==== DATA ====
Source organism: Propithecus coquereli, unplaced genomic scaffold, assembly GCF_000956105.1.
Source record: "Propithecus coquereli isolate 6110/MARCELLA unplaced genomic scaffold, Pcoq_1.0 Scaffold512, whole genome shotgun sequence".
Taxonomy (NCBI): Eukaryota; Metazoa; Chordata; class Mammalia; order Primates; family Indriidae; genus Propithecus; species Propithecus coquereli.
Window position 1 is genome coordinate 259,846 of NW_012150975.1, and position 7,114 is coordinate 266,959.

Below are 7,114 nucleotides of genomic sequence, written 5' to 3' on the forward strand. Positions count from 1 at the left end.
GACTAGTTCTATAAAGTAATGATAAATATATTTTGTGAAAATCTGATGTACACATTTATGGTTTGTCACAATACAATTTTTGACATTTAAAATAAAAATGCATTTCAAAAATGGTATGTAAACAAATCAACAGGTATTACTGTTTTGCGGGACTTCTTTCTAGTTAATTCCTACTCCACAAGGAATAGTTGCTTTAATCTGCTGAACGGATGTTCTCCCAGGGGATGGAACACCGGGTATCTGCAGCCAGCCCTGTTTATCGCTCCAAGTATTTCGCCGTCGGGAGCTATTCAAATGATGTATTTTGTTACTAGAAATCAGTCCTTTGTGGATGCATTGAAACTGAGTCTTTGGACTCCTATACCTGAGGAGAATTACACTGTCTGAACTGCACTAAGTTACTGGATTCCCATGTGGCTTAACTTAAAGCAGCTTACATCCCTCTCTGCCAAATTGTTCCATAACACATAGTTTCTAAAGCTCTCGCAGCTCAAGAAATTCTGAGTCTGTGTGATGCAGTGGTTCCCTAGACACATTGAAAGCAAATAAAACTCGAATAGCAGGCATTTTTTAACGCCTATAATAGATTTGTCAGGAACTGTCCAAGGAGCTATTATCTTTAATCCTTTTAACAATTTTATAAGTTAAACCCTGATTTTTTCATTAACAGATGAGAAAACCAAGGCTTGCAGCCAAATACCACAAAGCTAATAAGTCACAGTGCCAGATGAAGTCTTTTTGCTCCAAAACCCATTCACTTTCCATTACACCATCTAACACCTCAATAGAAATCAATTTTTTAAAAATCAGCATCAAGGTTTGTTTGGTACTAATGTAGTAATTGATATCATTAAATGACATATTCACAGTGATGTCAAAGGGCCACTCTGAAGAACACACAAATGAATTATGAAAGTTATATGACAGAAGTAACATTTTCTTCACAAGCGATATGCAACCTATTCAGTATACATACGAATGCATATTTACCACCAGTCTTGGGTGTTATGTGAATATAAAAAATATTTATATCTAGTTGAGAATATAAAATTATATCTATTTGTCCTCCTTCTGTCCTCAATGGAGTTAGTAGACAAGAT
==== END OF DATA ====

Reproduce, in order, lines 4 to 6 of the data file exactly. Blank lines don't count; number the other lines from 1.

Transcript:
Window position 1 is genome coordinate 259,846 of NW_012150975.1, and position 7,114 is coordinate 266,959.

Below are 7,114 nucleotides of genomic sequence, written 5' to 3' on the forward strand. Positions count from 1 at the left end.
GACTAGTTCTATAAAGTAATGATAAATATATTTTGTGAAAATCTGATGTACACATTTATGGTTTGTCACAATACAATTTTTGACATTTAAAATAAAAATGCATTTCAAAAATGGTATGTAAACAAATCAACAGGTATTACTGTTTTGCGGGACTTCTTTCTAGTTAATTCCTACTCCACAAGGAATAGTTGCTTTAATCTGCTGAACGGATGTTCTCCCAGGGGATGGAACACCGGGTATCTGCAGCCAGCCCTGTTTATCGCTCCAAGTATTTCGCCGTCGGGAGCTATTCAAATGATGTATTTTGTTACTAGAAATCAGTCCTTTGTGGATGCATTGAAACTGAGTCTTTGGACTCCTATACCTGAGGAGAATTACACTGTCTGAACTGCACTAAGTTACTGGATTCCCATGTGGCTTAACTTAAAGCAGCTTACATCCCTCTCTGCCAAATTGTTCCATAACACATAGTTTCTAAAGCTCTCGCAGCTCAAGAAATTCTGAGTCTGTGTGATGCAGTGGTTCCCTAGACACATTGAAAGCAAATAAAACTCGAATAGCAGGCATTTTTTAACGCCTATAATAGATTTGTCAGGAACTGTCCAAGGAGCTATTATCTTTAATCCTTTTAACAATTTTATAAGTTAAACCCTGATTTTTTCATTAACAGATGAGAAAACCAAGGCTTGCAGCCAAATACCACAAAGCTAATAAGTCACAGTGCCAGATGAAGTCTTTTTGCTCCAAAACCCATTCACTTTCCATTACACCATCTAACACCTCAATAGAAATCAATTTTTTAAAAATCAGCATCAAGGTTTGTTTGGTACTAATGTAGTAATTGATATCATTAAATGACATATTCACAGTGATGTCAAAGGGCCACTCTGAAGAACACACAAATGAATTATGAAAGTTATATGACAGAAGTAACATTTTCTTCACAAGCGATATGCAACCTATTCAGTATACATACGAATGCATATTTACCACCAGTCTTGGGTGTTATGTGAATATAAAAAATATTTATATCTAGTTGAGAATATAAAATTATATCTATTTGTCCTCCTTCTGTCCTCAATGGAGTTAGTAGACAAGAT